With tuition for a four-year private university topping $250,000, families are eager to tap some of the $2 billion that the National Collegiate Athletic Association estimates is granted in athletic scholarships for the 23 NCAA sports each year.
In my new book HOW TO SUCCEED IN HIGH SCHOOL AND PREP FOR COLLEGE, I have a section on this topic:
ADDITIONAL ASSISTS IN COLLEGE APPLICATIONS
Can sports be a possible assist into college? (Do not automatically skip this section.)
A college may be interested in you for the sport you play even if you are not a widely recruited football or basketball high school star.
At various U.S. colleges today there are many college sports teams (as opposed to college sports clubs) in addition to football and basketball whose coaches may have a say in your acceptance at the college.
Some of these sports may be fencing, tennis, swimming, lacrosse, track, golf; schools may have women’s teams in some sports and men’s teams in other sports.
And your own high school coach may be able to recommend you to the college coach.
Play sports because you love it or it is what you want to learn.
Do not participate in high school sports only as something to put on your college application. If you are not interested in sports, spend your limited free time pursuing something you love.
Where can you learn which schools have which college teams?
Check out the National Collegiate Athletic Association’s website at www.ncaa.org for information on how student athletes can comply with NCAA bylaws in order to compete in intercollegiate athletics as well as information on what high school students need to do to be eligible to compete their first year in college.
If you are planning to visit a campus with a college sports team on which you would be interested in playing, contact the coach ahead of time for a possible appointment. You can ask your high school coach to put in a good word for you with the college coach.
Contact the coach ahead of an on-campus visit.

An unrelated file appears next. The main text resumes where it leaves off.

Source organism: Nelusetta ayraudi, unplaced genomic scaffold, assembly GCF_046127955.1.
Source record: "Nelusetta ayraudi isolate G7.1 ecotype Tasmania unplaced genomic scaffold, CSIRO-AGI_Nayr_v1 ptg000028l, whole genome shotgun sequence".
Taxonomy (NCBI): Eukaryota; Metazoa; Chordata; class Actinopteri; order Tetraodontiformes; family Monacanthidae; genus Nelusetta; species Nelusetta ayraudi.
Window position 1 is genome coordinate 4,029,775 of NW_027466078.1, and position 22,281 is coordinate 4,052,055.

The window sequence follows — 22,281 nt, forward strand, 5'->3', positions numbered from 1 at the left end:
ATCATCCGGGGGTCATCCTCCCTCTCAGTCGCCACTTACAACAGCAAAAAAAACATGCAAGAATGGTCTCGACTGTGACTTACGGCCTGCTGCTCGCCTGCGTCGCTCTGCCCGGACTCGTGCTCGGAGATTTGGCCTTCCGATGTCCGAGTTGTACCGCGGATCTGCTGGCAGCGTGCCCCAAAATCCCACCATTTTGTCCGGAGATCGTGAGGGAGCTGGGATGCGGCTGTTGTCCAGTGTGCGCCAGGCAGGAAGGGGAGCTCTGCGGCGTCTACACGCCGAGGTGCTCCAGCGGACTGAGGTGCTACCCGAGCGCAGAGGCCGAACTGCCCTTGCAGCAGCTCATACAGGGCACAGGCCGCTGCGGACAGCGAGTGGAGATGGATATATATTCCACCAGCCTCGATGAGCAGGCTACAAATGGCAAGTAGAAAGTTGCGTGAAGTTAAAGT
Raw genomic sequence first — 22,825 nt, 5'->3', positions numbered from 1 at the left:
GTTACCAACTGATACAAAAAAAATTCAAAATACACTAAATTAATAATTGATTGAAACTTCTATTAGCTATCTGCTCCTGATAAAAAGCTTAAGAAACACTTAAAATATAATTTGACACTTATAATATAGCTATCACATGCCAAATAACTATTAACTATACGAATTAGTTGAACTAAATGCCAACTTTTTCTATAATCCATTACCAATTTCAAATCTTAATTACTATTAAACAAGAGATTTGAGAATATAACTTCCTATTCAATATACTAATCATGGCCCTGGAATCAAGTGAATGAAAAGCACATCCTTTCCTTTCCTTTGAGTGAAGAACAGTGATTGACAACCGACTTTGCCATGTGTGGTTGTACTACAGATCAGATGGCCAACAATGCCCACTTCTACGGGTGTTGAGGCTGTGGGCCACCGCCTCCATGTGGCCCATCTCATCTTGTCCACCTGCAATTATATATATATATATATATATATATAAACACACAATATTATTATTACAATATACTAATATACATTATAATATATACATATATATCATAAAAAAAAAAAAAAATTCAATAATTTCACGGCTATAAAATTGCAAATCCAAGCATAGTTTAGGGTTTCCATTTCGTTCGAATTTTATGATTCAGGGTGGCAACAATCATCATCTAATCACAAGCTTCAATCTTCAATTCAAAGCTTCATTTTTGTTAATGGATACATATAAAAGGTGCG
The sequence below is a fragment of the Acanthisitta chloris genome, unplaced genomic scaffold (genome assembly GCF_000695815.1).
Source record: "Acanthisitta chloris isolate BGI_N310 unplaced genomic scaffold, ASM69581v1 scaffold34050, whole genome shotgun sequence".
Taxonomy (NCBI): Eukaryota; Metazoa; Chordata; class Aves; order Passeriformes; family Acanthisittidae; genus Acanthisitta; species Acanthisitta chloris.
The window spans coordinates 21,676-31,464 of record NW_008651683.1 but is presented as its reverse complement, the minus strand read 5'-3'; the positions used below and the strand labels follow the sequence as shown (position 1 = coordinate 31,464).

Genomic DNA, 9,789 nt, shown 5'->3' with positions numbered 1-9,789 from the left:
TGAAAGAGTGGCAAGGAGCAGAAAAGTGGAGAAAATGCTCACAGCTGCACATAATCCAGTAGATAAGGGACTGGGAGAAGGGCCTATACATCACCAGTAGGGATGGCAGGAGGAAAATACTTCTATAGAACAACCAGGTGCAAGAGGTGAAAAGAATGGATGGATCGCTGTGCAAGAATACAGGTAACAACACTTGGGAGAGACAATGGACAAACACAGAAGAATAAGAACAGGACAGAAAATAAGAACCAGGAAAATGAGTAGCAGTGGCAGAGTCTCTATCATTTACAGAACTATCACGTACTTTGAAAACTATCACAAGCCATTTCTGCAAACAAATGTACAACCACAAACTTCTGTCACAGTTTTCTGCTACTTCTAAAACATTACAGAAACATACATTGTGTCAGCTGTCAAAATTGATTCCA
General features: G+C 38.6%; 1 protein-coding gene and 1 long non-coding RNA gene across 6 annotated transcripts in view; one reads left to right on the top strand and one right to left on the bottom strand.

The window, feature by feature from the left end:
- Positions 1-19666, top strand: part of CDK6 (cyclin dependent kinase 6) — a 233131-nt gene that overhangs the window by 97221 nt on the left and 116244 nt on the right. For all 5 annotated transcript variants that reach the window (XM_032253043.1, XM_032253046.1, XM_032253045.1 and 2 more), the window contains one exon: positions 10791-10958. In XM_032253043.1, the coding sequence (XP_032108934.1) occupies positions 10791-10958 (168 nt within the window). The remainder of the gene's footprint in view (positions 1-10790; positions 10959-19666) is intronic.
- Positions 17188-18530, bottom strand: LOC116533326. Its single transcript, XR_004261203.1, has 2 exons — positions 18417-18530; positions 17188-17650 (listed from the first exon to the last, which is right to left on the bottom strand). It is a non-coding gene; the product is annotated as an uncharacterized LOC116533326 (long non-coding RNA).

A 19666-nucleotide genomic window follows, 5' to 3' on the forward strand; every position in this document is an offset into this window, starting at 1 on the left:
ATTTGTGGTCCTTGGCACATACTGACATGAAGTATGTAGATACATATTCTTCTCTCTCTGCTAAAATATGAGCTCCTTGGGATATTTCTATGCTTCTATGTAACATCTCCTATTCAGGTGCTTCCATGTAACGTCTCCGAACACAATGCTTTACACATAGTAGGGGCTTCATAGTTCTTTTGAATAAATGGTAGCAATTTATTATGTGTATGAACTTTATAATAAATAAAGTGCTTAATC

If you and the college coach hit it off, it is quite possible that the coach will notify the admissions office that he/she is interested in you (although this does not necessarily mean you will be accepted nor does it necessarily mean a sports scholarship). If the team could use your ability and you want to play on the team, you might thus find yourself in a stronger applicant position.
Telling a coach you will play on the team is an implied contract.
If you tell a college coach that you will be a member of his/her team if you are accepted to the college and then attend, in my opinion this is an implied contract. This is especially so if the college coach has put in a good word for you with the admissions office.
It is a serious commitment that you should keep for at least one season of your sport. If you have no intention of participating in that sport once you get to college, you should not tell a college coach you will participate in order to get the coach to help with your application.
This is an important life lesson — only make commitments that you intend to keep. The trustworthiness of your word is a very important attribute for success in life. You want to earn the reputation of someone who can be trusted.
A coach putting in a good word for you that helps get you into that college is the same as a debt (like car payments). You pay back the debt to the coach with sweat equity — your time and effort — rather than in money payments for the car. And you have a responsibility to pay off the debt before you join a fraternity or sorority or undertake other activities that interfere with your commitment to the coach.
Play sports wholeheartedly — be the best you can be.
HOW TO SUCCEED IN HIGH SCHOOL AND PREP FOR COLLEGE is the first book in the 3-book series HOW TO SUCCEED IN HIGH SCHOOL, COLLEGE, AND BEYOND COLLEGE. All three books are filled with practical step-by-step advice to help teens and young adults.
P.S. HOW TO SUCCEED IN HIGH SCHOOL AND PREP FOR COLLEGE is available in both paperback and Kindle formats. If you would like to read it in Kindle format but do not have a Kindle, download the FREE Kindle app for almost any electronic device at http://amazon.com/gp/feature.html?ie=UTF8&docId=1000493771
© 2012 Miller Mosaic LLC
Phyllis Zimbler Miller has an M.B.A. from The Wharton School and is the co-founder of the online marketing company www.MillerMosaicLLC.com
She is also the author of fiction and nonfiction books/ebooks, including TOP TIPS FOR HOW TO MARKET YOUR BOOK ON AMAZON AND FACEBOOK and her thriller CIA FALL GUY.
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